When Jason Statham is headlining a movie you know what to expect: violent hand-to-hand combat, tough guys (good and bad) littering the landscape and possibly an attractive woman taking her kit off for a few minutes. If you happen to rent Safe be warned, there is no attractive woman taking her kit off.

Other than that, this is a solid action movie, and I do mean solid. Some of the action scenes are staged to maximize the effect upon a viewer. Talk about putting you in the heart of the action. Boom!

The narrative is simple: Statham plays Luke Wright, a tough guy who fell on hard times, hard enough for him to become a cage fighter who allows bookies to fix his matches. Until the day he makes the wrong choice. Think Butch from Pulp Fiction but way less self-serving.

At some point Luke meets Mei (Catherine Chan) a Chinese wunderkind–wizard with numbers–who is employed by the Chinese mob to keep track of all their businesses without resorting to computers. The situation is bad for both Luke and Mei. Until it gets worse.

Suddenly she is on the run and everyone is searching for her. This means Chinese and Russian mobsters as well as a small group of dangerous and crooked cops. Mei’s only hope is Luke.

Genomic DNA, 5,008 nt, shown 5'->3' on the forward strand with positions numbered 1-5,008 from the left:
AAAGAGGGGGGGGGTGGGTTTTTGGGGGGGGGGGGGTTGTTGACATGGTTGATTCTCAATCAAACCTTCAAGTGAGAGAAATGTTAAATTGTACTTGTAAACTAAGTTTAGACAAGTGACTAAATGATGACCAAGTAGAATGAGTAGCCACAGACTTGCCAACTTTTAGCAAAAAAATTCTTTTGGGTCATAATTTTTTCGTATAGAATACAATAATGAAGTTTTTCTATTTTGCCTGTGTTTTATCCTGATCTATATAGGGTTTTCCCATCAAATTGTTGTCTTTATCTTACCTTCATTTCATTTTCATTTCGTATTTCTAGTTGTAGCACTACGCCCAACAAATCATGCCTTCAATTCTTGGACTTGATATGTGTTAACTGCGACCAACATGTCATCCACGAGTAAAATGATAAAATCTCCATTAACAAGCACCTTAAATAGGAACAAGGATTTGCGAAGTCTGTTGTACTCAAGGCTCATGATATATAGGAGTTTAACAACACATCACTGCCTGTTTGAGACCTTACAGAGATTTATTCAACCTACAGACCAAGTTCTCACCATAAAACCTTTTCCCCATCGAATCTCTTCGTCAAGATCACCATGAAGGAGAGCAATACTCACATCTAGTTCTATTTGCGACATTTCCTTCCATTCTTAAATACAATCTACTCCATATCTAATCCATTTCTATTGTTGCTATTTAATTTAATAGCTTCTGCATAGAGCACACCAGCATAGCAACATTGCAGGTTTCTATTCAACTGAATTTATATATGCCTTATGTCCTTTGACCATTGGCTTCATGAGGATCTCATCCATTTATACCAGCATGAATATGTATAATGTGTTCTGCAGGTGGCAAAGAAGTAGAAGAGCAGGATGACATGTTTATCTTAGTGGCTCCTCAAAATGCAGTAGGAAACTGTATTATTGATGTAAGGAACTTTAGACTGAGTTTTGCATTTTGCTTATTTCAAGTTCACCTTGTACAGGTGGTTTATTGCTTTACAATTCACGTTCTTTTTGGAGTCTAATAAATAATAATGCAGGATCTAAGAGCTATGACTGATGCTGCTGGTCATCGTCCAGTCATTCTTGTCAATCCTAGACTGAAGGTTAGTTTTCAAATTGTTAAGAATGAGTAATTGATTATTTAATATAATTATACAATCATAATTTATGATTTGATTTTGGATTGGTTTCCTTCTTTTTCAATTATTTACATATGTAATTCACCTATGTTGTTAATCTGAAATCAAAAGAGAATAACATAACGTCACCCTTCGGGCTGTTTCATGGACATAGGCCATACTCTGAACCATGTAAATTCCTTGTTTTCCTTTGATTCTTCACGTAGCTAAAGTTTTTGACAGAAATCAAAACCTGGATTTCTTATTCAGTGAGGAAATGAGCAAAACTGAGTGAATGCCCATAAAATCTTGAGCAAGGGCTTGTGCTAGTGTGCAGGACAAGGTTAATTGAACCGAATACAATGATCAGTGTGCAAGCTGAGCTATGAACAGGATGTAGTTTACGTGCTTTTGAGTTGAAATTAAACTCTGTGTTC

Lucky for her, the guy who looks like a bum is actually a badass killing machine.

I have to admit I was expecting nothing of Safe. Mr. Statham’s higher profile jobs have tended to disappoint so I really had no hope for a movie that came and went, and made back just about half of its budget at the US box office earlier this year. But Jason Statham films always pique my curiosity so I decided to check this one out.

Good thing too because Safe plays it anything but. Writer/director Boaz Yakin really has a solid grip on the filmmaking. The movie never slacks, the action is unrelenting, and I couldn’t help wondering what the final body count must have been because people keep dropping like flies in this one.

As far as performances go Mr. Statham seems to have lost none of his speed or agility in the action sequences. Ms. Chan is simultaneously defenseless, and strong—which is what her role demands. It is always impressive to watch someone so young deliver on those expectations.

What is also impressive about Safe is that it plays out like a good example of the screenwriting basics: make your leading man flawed (so your audiences can root for him); give him a goal (so that audiences know what he is after); set a deadline (so audiences can keep track of where they are in the movie). These elements are all present and accounted for in Safe, and the movie actually moves, thus ensuring that we are never bored. Also the screenwriting and editing is skillful enough that we are introduced to facts about Luke’s life as well as the true nature of the numbers Mei is asked to memorize only when the time is right.

As modern action movies go Safe did a very good job of keeping me entertained.

To buy the film on DVD, click here.